South Sudan

Canal-Pigi County Rapid Assessment: Jonglei State, South Sudan, October 2021

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  • Flooding has reportedly led to displacement since November 2020, with the majority of communities moving to the highlands along the Nile and Sobat rivers, as well as along the Jonglei canal. According to KIs, displacement has led to the emergence of new settlements and has substantially increased the size of other settlements in these areas.

  • Focus group discussion (FGD) participants commonly reported that the food security situation was worse than in previous crisis years. This is reportedly due to a combination of factors, including the compounding impacts of two years of consecutive flooding in 2020-21, increased insecurity incidents, reduced ability of households to plant key crops (such as sorghum), and a limited number of households that had received humanitarian food assistance over the past year.

  • Flooding has led to widespread collapse of livelihoods, severely affecting the ability of households to cultivate and maintain livestock, and decreasing community and household coping capacities. Canal-Pigi is situated within the Eastern Plains Sorghum and Cattle livelihood zone, where livelihoods depend on cultivation of sorghum and livestock rearing in a normal year. As flood waters remained high during the dry season in 2021, very few households were reportedly able to plant any crops and no sorghum harvest is expected in 2021.

  • FGD participants reported households’ inability to rear livestock due to depleted cattle herds resulting from cattle raiding, and diseases as a result of the recent floods. In addition, with most remaining herd reportedly having moved away due to fears of continued flooding, access to cattle remains atypically low and is unlikely to improve until the flood waters recede.

  • Fishing remained a primary food source. However, according to FGD participants, strong currents and high water levels during the rainy season meant that only a few households with access to canoes and fishing nets were able to fish. Wild foods have reportedly become the main food source for those households that were unable to fish. Findings indicate that market functionality also remains minimal due to the limited purchasing capacity of consumers.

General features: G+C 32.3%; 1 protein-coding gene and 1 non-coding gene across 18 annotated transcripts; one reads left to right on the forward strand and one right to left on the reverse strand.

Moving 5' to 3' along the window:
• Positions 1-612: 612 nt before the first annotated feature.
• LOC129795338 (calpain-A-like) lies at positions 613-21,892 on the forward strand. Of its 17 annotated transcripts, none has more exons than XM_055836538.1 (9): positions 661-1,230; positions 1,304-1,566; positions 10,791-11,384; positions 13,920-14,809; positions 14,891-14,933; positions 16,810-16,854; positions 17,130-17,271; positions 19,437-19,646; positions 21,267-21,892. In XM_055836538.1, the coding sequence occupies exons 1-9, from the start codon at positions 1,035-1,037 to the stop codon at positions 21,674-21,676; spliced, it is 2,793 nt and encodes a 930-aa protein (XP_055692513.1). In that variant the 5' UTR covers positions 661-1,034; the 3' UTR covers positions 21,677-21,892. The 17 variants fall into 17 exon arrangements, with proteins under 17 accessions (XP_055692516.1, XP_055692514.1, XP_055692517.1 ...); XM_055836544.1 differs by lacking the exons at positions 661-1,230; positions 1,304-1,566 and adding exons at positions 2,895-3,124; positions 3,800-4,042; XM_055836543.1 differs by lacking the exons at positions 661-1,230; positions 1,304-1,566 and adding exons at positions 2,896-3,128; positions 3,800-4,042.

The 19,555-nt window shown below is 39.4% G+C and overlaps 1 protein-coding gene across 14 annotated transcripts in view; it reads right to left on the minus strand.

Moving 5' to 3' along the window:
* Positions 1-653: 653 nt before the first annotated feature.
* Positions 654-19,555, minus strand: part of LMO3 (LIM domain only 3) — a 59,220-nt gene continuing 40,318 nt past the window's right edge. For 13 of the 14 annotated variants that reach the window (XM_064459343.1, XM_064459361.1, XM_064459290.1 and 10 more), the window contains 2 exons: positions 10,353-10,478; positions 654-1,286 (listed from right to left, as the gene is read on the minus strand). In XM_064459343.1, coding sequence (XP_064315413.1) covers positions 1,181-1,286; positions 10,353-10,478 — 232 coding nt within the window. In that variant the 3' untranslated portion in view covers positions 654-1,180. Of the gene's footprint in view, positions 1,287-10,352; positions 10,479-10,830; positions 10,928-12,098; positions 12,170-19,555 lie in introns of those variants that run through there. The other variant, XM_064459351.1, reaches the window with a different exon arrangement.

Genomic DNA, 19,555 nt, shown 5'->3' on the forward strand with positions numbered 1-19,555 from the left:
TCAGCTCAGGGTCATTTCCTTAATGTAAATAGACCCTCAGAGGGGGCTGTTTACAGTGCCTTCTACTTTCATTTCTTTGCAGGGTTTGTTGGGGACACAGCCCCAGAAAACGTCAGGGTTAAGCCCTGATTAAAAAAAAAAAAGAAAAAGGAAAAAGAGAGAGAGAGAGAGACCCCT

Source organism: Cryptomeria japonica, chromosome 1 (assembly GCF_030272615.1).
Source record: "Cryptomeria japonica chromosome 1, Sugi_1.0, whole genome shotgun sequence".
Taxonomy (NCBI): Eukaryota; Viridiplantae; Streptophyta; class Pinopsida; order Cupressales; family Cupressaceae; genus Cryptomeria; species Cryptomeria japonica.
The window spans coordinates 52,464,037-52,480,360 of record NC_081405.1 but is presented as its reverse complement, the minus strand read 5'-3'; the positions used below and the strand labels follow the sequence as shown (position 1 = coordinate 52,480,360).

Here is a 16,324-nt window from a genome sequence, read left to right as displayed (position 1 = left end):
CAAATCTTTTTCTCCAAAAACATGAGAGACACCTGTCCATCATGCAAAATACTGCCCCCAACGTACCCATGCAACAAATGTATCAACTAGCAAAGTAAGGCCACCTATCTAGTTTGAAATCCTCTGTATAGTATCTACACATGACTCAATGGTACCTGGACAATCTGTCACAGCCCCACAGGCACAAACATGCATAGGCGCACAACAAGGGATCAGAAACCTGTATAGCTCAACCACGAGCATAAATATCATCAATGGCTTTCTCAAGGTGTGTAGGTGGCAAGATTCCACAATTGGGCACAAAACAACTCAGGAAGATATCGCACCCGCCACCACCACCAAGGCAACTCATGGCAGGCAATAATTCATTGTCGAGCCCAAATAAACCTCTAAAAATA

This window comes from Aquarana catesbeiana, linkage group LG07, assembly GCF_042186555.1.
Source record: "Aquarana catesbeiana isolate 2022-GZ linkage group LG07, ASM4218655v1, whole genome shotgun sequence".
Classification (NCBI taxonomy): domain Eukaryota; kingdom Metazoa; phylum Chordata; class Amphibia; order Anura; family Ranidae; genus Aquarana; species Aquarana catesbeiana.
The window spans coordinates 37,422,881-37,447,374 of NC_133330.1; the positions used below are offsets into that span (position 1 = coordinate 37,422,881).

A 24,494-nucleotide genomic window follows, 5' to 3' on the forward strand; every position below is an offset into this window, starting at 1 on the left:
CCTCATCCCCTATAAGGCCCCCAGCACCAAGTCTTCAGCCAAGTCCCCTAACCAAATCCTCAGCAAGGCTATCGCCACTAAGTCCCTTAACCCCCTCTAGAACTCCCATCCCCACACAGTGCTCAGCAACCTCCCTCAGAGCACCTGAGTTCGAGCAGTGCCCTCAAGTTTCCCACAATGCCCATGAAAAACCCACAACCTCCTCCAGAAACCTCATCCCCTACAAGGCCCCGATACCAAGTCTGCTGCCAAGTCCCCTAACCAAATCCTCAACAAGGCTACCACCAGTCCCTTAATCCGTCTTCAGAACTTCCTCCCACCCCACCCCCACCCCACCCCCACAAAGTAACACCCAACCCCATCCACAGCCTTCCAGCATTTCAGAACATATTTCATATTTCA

• In addition to reliance on fishing and wild foods, FGD participants reported that community members were engaging in extreme coping strategies such as begging, restricting consumption of adults, only eating one meal per day, and skipping meals for consecutive days.

  • All the while, findings suggest that communal coping mechanisms, such as communal sharing and chiefs courts, have degraded substantially, due to a decline in the proportion of middle class and wealthy households, limited availability resources to share, and reduced power among chiefs, further limiting their ability to facilitate resource sharing.

  • Humanitarian service providers reported that provision of aid has been challenged by the floods, with disruptions and delays in services. Flooding and insecurity have also created several barriers for communities to access humanitarian food distribution points, especially in the payams of Alam, Mat, Atar and Wunlem.

  • According to humanitarian service providers, at the time of the assessment, health and nutrition services remained severely affected with restocking of supplies being a key challenge.

  • Infrastructure for health care services in Canal-Pigi was reportedly extremely basic, with only Primary Health Care Units (PHCU) functioning. Most severe illness cases were reportedly referred to Malakal. However, as journeys to Malakal remain costly and time consuming, most KIs reported households were not able to make the long journeys to access health and nutrition services within the county.

  • According to humanitarian service providers, the county does not have a Stabilisation Centre (SC) to treat children with medical complications due to Severe Acute Malnutrition (SAM). Without any functioning SC, children suffering from SAM are unlikely to recover, which could result in excess mortality, especially amongst vulnerable groups. With limited information on excess mortality, a SMART survey would be essential to understand the severity of SAM and Global Acute Malnutrition (GAM).

  • FGD participants reported consuming wild foods for two years in a row now. Dependance on wild foods has reportedly led to sickness, particularly amongst younger children. With inadequate dietary intakes and no access to SC, excess mortality cases could increase.

  • KIs reported that there have been no registrations of host communities since 2019 and IDPs were last registered in August 2021. Findings indicate that humanitarian response has not factored in recent movements of populations, while locations and size of settlements changed considerably since the last registrations.